Whether you decide to use a professional proofreader or go the self-edited route (not recommended if you can avoid it), editing and revision are key elements of writing. If heavy proofing isn’t already a part of your writing process, now is the time to incorporate it. It can be hard enough to make your intentions absolutely clear in your writing, but having poor grammar, incorrect spelling or other mistakes will only further complicate things and it will be that much more difficult to get your idea across to readers.

To help you out, we have put together a few of the most important points to keep in mind when editing your writing. Good luck!

Handwritten Proofing Notations

The first time you see proofreading shorthand marked up all over your work you may feel totally lost. Not only could you be faced with a sea of blue or red ink, you may not even know what the editor is asking you to change! The good people at the New York Book Editors have curated an amazing blog ( with content devoted to everything you need to know about crafting and publishing your dream book. In their post “A Guide to Copyediting Marks” they have created the ultimate map to these notations:

Editing and Revision Checklist

Even if you are using a professional proofreader, it is always best to read and re-read your draft a few times before sending it on. Not only could it save you money in proofreaders’ fees, but it may help you to figure out ways to reword troublesome lines without the influence of someone else’s writing style. Before sending your work to the editor or publisher, make sure you print out a copy of your writing and check for the following possible errors:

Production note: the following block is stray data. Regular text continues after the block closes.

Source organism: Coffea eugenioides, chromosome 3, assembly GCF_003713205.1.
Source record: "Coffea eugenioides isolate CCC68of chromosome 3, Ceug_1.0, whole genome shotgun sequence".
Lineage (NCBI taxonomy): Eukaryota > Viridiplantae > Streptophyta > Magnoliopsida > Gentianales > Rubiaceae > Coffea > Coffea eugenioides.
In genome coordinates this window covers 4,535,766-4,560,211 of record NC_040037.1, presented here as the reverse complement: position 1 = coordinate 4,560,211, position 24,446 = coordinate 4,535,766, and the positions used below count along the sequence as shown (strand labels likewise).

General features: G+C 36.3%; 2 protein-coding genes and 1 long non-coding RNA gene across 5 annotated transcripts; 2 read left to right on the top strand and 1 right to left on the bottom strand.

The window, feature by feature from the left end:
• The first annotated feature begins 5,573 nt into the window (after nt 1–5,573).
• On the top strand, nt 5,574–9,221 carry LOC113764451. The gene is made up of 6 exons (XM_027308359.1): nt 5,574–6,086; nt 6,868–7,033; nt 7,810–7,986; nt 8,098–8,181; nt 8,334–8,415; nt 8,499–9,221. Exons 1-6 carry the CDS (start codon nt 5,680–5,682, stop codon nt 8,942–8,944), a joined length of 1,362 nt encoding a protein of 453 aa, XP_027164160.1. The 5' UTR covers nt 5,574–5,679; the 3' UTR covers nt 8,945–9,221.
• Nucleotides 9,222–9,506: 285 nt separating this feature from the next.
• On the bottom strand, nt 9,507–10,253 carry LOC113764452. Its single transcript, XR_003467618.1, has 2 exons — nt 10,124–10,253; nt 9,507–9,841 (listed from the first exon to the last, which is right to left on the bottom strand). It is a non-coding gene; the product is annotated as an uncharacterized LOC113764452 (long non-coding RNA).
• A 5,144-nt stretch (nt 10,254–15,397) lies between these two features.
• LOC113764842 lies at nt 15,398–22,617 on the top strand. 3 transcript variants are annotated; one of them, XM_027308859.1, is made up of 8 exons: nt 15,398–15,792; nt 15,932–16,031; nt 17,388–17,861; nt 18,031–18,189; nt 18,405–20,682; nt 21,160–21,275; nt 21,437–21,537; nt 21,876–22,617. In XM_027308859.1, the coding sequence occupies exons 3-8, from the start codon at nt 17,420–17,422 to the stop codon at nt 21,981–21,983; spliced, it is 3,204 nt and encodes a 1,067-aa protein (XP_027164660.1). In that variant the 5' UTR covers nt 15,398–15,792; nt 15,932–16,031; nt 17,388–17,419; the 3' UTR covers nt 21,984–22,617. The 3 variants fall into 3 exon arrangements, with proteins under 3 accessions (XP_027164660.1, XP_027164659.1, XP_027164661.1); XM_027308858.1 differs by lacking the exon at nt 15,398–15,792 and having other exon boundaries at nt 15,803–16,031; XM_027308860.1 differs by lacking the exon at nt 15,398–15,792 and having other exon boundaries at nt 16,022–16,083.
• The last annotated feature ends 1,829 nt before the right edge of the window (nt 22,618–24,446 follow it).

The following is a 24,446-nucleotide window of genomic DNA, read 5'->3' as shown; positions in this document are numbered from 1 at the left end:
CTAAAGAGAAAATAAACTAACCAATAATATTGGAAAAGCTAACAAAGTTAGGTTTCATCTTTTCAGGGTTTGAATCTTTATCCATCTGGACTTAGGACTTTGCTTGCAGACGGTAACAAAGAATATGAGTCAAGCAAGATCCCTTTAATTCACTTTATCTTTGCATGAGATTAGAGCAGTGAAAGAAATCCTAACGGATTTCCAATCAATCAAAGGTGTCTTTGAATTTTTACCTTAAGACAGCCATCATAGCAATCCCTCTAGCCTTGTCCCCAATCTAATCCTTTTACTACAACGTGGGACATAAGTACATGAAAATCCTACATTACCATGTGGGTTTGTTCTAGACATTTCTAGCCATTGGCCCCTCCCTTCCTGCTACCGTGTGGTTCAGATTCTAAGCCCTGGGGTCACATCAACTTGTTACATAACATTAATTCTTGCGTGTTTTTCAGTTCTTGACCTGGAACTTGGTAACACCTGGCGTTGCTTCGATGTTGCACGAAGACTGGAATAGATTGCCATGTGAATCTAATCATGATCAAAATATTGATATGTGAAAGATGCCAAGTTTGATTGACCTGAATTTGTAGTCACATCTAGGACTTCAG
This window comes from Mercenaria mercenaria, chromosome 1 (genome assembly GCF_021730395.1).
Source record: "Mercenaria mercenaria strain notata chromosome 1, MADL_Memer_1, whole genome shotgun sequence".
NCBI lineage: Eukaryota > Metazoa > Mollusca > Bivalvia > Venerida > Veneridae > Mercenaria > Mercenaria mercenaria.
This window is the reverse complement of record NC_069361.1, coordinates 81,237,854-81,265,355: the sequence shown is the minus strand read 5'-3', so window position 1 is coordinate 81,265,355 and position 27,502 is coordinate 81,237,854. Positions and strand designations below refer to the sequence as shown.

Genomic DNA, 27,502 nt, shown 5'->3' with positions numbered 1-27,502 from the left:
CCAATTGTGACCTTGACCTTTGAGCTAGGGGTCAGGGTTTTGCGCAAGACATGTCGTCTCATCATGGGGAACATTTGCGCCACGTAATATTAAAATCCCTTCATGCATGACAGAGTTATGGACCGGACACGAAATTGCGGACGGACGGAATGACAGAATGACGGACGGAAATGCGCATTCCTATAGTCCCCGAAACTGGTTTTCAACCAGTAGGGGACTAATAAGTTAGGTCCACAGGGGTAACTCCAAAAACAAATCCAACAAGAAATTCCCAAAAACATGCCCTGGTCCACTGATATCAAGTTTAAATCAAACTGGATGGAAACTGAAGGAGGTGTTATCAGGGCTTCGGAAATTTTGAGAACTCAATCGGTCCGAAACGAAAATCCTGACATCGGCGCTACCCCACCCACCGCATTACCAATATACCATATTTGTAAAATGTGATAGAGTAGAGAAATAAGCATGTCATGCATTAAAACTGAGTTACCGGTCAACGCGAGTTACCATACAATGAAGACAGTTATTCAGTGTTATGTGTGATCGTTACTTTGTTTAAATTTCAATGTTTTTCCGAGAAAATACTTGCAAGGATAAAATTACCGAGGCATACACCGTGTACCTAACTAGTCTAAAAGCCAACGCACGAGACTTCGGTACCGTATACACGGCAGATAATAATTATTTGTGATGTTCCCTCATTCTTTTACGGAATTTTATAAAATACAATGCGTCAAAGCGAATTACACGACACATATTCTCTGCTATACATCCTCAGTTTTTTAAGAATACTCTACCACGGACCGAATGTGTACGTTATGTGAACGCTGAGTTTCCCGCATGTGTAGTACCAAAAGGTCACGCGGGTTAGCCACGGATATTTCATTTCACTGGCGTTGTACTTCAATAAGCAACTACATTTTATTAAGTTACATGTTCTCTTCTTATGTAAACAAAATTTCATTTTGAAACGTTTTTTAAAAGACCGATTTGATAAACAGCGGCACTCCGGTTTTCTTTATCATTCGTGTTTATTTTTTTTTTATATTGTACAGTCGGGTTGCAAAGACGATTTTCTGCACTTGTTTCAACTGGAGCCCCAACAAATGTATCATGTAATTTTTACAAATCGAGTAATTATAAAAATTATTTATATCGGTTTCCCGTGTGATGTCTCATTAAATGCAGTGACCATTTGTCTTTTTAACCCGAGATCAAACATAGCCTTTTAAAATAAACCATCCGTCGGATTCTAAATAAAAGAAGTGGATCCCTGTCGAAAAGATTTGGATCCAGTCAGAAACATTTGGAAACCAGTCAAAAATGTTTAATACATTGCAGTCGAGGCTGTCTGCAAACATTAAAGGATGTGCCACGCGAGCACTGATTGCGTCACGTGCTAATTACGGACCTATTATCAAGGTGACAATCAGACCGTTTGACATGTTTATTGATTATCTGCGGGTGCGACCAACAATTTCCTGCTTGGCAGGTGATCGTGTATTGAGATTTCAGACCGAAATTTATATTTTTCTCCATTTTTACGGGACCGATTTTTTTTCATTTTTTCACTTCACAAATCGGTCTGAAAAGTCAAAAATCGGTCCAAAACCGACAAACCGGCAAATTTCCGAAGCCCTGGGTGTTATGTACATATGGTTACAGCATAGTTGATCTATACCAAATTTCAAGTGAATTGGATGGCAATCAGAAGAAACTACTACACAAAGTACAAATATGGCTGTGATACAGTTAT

• Overall word count (taking Stephen King’s advice, it is ideal to reduce your draft by about ten percent for the final copy)
  • Substitute authority for opinion (if your writing seems wishy-washy it will lose its power)
  • Capitalisation and punctuation (pick a style and keep with it!)
  • Word choice issues (check to make sure you have not used any outdated clichés, mixed metaphors or unnecessary phrases)
  • Eliminate adverbs and qualifiers (in most cases, if you need to strengthen a verb or adjective using either of these you have not chosen the best word in the first place)
  • Consistent verb tenses (an always-tricky component for even the most talented writers)

Read it Out Loud

Probably one of the most important parts of editing is hearing your words the way a first-time reader would. It is easy to unconsciously correct a word or sentence in your head because your brain knows what you intended to write down. Saying the words out loud, however, will not only force your to slow down while reading but will also give you the opportunity to actually hear what you have written.


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